Multimodal Signal Processing book cover

Multimodal Signal Processing

Theory and applications for human-computer interaction

  • Presents state-of-art methods for multimodal signal processing, analysis, and modeling
  • Contains numerous examples of systems with different modalities combined
  • Describes advanced applications in multimodal Human-Computer Interaction (HCI) as well as in computer-based analysis and modelling of multimodal human-human communication scenes.

Multimodal signal processing is an important research and development field that processes signals and combines information from a variety of modalities – speech, vision, language, text – which significantly enhance the understanding, modelling, and performance of human-computer interaction devices or systems enhancing human-human communication. The overarching theme of this book is the application of signal processing and statistical machine learning techniques to problems arising in this multi-disciplinary field. It describes the capabilities and limitations of current technologies, and discusses the technical challenges that must be overcome to develop efficient and user-friendly multimodal interactive systems.

With contributions from the leading experts in the field, the present book should serve as a reference in multimodal signal processing for signal processing researchers, graduate students, R&D engineers, and computer engineers who are interested in this emerging field.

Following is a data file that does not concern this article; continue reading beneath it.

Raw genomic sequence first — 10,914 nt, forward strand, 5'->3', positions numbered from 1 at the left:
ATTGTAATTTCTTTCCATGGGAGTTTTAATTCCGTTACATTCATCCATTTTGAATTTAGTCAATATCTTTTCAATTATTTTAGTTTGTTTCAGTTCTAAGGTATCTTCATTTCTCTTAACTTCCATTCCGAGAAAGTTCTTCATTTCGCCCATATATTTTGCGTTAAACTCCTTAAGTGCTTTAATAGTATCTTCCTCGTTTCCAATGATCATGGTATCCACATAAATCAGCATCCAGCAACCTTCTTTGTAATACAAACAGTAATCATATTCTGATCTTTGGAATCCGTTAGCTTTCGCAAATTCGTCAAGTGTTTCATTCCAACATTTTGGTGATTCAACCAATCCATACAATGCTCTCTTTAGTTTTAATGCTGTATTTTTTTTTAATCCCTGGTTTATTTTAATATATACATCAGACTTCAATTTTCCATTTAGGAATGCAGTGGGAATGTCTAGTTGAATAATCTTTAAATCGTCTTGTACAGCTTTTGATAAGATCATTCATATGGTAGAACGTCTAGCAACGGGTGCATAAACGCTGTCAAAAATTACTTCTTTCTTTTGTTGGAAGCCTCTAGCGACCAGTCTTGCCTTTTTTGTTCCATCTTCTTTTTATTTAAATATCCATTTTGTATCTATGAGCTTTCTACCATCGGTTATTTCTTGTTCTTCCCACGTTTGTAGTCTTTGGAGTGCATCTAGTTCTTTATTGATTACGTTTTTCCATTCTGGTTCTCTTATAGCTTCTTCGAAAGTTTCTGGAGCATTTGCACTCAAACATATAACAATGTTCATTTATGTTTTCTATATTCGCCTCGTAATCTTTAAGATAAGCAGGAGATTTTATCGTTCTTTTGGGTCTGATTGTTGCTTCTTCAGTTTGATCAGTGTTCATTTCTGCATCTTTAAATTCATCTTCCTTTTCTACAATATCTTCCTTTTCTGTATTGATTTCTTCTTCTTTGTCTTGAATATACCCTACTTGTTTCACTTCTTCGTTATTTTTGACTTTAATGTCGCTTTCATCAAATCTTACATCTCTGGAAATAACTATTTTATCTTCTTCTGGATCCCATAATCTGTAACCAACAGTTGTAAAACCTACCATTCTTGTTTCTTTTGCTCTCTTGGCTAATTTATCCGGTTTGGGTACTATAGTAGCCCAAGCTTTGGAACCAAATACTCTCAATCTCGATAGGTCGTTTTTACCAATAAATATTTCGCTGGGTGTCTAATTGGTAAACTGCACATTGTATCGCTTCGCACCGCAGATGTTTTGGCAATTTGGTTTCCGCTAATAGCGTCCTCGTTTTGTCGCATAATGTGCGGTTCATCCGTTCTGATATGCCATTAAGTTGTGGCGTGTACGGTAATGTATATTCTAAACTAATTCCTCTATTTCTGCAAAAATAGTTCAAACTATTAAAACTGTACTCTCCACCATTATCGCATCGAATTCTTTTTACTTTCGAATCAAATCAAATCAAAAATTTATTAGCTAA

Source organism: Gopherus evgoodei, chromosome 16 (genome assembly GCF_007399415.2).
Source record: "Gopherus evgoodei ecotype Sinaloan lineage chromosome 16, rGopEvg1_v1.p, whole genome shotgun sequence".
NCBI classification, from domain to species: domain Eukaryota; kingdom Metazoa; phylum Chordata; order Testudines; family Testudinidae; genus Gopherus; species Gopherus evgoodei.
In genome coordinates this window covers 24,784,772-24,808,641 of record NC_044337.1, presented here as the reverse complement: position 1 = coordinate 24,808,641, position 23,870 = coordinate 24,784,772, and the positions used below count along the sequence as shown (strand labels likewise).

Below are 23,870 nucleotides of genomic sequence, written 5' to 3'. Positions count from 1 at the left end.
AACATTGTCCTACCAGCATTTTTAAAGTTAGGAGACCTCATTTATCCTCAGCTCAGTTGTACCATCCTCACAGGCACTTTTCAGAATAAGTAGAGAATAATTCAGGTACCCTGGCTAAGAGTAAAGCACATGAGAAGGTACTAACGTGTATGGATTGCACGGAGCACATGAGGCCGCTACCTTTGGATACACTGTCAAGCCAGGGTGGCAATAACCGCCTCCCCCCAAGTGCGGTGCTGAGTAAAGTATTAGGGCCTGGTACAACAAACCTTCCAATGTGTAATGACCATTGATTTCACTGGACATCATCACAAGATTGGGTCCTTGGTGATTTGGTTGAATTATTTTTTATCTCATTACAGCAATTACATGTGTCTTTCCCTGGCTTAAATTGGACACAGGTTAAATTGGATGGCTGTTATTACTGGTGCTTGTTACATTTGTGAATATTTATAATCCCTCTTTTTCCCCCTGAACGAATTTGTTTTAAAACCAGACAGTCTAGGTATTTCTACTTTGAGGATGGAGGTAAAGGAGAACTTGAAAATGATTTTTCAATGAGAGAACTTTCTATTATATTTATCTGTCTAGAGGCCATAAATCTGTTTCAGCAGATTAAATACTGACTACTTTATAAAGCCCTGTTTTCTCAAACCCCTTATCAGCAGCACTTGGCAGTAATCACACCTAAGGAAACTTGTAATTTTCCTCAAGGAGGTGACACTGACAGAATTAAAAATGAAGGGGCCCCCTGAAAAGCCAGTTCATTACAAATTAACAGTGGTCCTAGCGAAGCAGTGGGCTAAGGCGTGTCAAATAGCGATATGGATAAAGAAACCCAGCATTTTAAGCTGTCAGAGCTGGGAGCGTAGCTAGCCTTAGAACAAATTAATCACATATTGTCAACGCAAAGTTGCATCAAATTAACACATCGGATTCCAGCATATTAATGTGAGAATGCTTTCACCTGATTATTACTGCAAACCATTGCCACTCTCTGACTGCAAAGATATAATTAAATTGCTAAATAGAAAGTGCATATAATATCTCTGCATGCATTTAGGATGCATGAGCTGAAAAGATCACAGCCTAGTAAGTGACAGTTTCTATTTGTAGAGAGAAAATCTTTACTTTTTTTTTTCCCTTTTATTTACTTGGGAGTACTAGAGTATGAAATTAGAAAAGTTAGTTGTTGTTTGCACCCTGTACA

Audience
Signal, acoustic, speech, image and video processing university (applied) researchers, R&D engineers, computer engineers

Hardbound, 352 Pages

Published: November 2009

Imprint: Academic Press

ISBN: 978-0-12-374825-6

Contents

  • 1. Introduction
    Jean-Philippe Thiran, Ferran Marqués, and Hervé Bourlard

    Part I -- Signal Processing, Modelling and Related Mathematical Tools

    2. Statistical Machine Learning for HCI
    Samy Bengio

    2.1. Introduction
    2.2. Introduction to Statistical Learning
    2.3. Support Vector Machines for Binary Classification
    2.4. Hidden Markov Models for Speech Recognition
    2.5. Conclusion

    3. Speech Processing
    Thierry Dutoit and Stéphane Dupont

    3.1. Introduction
    3.2. Speech Recognition
    3.3. Speaker Recognition
    3.4. Text-to-Speech Synthesis
    3.5. Conclusions

    4. Natural Language and Dialogue Processing
    Olivier Pietquin

    4.1. Introduction
    4.2. Natural Language Understanding
    4.3. Natural Language Generation
    4.4. Dialogue Processing
    4.5. Conclusion

    5. Image and Video Processing Tools for HCI
    Montse Pardàs, Verónica Vilaplana and Cristian Canton-Ferrer

    5.1. Introduction
    5.2. Face Analysis
    5.3. Hand-Gesture Analysis
    5.4. Head Orientation Analysis and FoA Estimation
    5.5. Body Gesture Analysis
    5.6. Conclusions

    6. Processing of Handwriting and Sketching Dynamics
    Claus Vielhauer

    6.1. Introduction
    6.2. History of Handwriting Modality and the Acquisition of Online Handwriting Signals
    6.3. Basics in Acquisition, Examples for Sensors
    6.4. Analysis of Online Handwriting and Sketching Signals